Saturday, October 20, 2007

Pud Galvin Throws A No-No

In 1876, the Reds played in a week long tournament in Ionia, Michagan. The teams involved were competing for $2,000 in prize money, with $1,000 going to the winner of the tournament.

On the final day of the tournament, the Reds played two games against the Cass Club of Detroit and threw Pud Galvin in both games. They lost the first game and needed a win in the second to tie the Cass Club for the tournament lead. With their tournament fate in the balance, Galvin no-hit the Cass Club and the Reds won the game 2-0.

With two teams tied for the tournament championship, a third game was played that Saturday. This decisive game ended up in "an even score" as darkness forced the end of the game and the tournament. Since Galvin had done his duty for the day, Trick McSorely pitched for the Reds in the last game of the triple-header.

There are a couple of interesting things about Galvin's no-hitter. First, according to Elmer Bates, this was the first no-hitter ever thrown in baseball history. While I can't verify Bates' claim, and doubt the veracity of the claim, Bates had an interest in no-hitters and wrote several long pieces about their history. While not an exact contemporary of these events, Bates was a respected baseball writer with the Cleveland Press and the Sporting Life and his voice does carry some weight.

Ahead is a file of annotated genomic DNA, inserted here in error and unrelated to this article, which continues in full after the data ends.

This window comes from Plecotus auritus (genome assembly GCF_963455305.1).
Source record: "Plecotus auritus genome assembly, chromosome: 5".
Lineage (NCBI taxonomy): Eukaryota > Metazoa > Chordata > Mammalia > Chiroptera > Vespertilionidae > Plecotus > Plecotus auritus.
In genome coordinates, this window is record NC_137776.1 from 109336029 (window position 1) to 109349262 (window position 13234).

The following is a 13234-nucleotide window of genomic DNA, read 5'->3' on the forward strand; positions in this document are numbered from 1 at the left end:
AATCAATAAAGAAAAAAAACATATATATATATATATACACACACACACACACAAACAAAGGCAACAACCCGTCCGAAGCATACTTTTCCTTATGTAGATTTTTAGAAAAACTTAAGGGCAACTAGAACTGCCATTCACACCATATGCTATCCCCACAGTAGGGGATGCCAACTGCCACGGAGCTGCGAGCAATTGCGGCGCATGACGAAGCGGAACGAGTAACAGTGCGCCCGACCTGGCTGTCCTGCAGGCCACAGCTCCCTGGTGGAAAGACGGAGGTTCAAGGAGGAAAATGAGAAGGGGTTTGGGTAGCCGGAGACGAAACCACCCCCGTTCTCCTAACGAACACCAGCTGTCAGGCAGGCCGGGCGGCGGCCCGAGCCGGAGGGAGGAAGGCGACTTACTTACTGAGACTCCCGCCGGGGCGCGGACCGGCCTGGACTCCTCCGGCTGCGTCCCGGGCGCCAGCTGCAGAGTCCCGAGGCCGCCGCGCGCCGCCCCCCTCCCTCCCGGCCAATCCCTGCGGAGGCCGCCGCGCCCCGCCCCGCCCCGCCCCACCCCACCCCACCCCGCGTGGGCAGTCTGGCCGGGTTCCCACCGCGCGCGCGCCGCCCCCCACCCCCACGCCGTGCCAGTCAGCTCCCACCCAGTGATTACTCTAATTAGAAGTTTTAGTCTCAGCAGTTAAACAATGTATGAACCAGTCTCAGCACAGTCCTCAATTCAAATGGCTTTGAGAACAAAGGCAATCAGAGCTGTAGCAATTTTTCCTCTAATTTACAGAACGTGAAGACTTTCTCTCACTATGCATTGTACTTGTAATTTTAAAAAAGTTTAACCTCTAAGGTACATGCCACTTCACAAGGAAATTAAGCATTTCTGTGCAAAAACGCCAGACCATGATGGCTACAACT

The second interesting thing about the game was the fact that Silver Flint did not catch Galvin's no-hitter. For some time it was believed that Flint had caught three no-hitters in his career, which would have been the record at the time of his retirement-a record since tied by numerous catchers (including Bill Carrigan, Ray Schalk, Luke Sewell, Roy Campanella, Dell Crandell, Jeff Torborg, Alan Ashby, Charlie Johnson, and others). However, Pat Dolan caught the second game on Saturday when Galvin threw the no-hitter. Therefore, Flint only caught two no-hiters during his career and does not hold, or rather share, the record.


Cliff Blau said...

Joe Borden threw the first professional no-hitter in 1875 (

Jeffrey Kittel said...

True about Borden (to the best of my knowledge). But Galvin's game, as I came to find out later was actually a perfect game and, as of now, the first perfect game that we know of at any level. I thought I had the box score somewhere but couldn't find it. I do have the box score of George Bradley's no-hitter though, if you're interested in it